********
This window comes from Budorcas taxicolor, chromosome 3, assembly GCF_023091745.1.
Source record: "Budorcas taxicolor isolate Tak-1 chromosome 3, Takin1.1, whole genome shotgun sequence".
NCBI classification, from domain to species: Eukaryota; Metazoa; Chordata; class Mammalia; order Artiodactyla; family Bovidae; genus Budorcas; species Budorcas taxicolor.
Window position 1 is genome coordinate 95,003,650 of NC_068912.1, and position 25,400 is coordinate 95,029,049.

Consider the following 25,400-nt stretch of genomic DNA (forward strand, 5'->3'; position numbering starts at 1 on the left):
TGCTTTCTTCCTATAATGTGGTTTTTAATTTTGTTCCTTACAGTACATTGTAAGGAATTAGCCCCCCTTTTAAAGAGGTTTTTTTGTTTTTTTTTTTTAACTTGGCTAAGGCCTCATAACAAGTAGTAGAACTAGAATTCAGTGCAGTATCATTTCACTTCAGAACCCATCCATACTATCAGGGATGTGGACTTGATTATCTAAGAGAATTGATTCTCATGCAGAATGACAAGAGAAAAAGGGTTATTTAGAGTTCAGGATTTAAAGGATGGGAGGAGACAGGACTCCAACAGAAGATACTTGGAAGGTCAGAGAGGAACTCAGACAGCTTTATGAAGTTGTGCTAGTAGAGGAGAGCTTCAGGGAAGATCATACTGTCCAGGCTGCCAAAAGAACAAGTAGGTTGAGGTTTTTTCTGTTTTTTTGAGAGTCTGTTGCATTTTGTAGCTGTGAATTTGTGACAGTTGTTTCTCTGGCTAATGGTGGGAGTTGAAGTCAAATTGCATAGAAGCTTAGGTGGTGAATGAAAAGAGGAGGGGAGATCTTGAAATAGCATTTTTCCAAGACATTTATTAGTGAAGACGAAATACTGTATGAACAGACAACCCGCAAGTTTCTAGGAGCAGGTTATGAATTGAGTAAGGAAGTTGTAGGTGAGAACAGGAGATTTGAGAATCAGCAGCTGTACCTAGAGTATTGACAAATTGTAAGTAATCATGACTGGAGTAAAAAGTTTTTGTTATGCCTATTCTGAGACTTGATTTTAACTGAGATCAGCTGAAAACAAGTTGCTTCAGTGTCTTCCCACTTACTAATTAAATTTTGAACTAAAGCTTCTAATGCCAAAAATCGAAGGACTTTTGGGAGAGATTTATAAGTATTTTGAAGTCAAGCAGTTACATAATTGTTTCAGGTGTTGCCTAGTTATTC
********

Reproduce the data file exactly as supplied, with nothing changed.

This window comes from Budorcas taxicolor, chromosome 3, assembly GCF_023091745.1.
Source record: "Budorcas taxicolor isolate Tak-1 chromosome 3, Takin1.1, whole genome shotgun sequence".
NCBI classification, from domain to species: Eukaryota; Metazoa; Chordata; class Mammalia; order Artiodactyla; family Bovidae; genus Budorcas; species Budorcas taxicolor.
Window position 1 is genome coordinate 95,003,650 of NC_068912.1, and position 25,400 is coordinate 95,029,049.

Consider the following 25,400-nt stretch of genomic DNA (forward strand, 5'->3'; position numbering starts at 1 on the left):
TGCTTTCTTCCTATAATGTGGTTTTTAATTTTGTTCCTTACAGTACATTGTAAGGAATTAGCCCCCCTTTTAAAGAGGTTTTTTTGTTTTTTTTTTTTAACTTGGCTAAGGCCTCATAACAAGTAGTAGAACTAGAATTCAGTGCAGTATCATTTCACTTCAGAACCCATCCATACTATCAGGGATGTGGACTTGATTATCTAAGAGAATTGATTCTCATGCAGAATGACAAGAGAAAAAGGGTTATTTAGAGTTCAGGATTTAAAGGATGGGAGGAGACAGGACTCCAACAGAAGATACTTGGAAGGTCAGAGAGGAACTCAGACAGCTTTATGAAGTTGTGCTAGTAGAGGAGAGCTTCAGGGAAGATCATACTGTCCAGGCTGCCAAAAGAACAAGTAGGTTGAGGTTTTTTCTGTTTTTTTGAGAGTCTGTTGCATTTTGTAGCTGTGAATTTGTGACAGTTGTTTCTCTGGCTAATGGTGGGAGTTGAAGTCAAATTGCATAGAAGCTTAGGTGGTGAATGAAAAGAGGAGGGGAGATCTTGAAATAGCATTTTTCCAAGACATTTATTAGTGAAGACGAAATACTGTATGAACAGACAACCCGCAAGTTTCTAGGAGCAGGTTATGAATTGAGTAAGGAAGTTGTAGGTGAGAACAGGAGATTTGAGAATCAGCAGCTGTACCTAGAGTATTGACAAATTGTAAGTAATCATGACTGGAGTAAAAAGTTTTTGTTATGCCTATTCTGAGACTTGATTTTAACTGAGATCAGCTGAAAACAAGTTGCTTCAGTGTCTTCCCACTTACTAATTAAATTTTGAACTAAAGCTTCTAATGCCAAAAATCGAAGGACTTTTGGGAGAGATTTATAAGTATTTTGAAGTCAAGCAGTTACATAATTGTTTCAGGTGTTGCCTAGTTATTC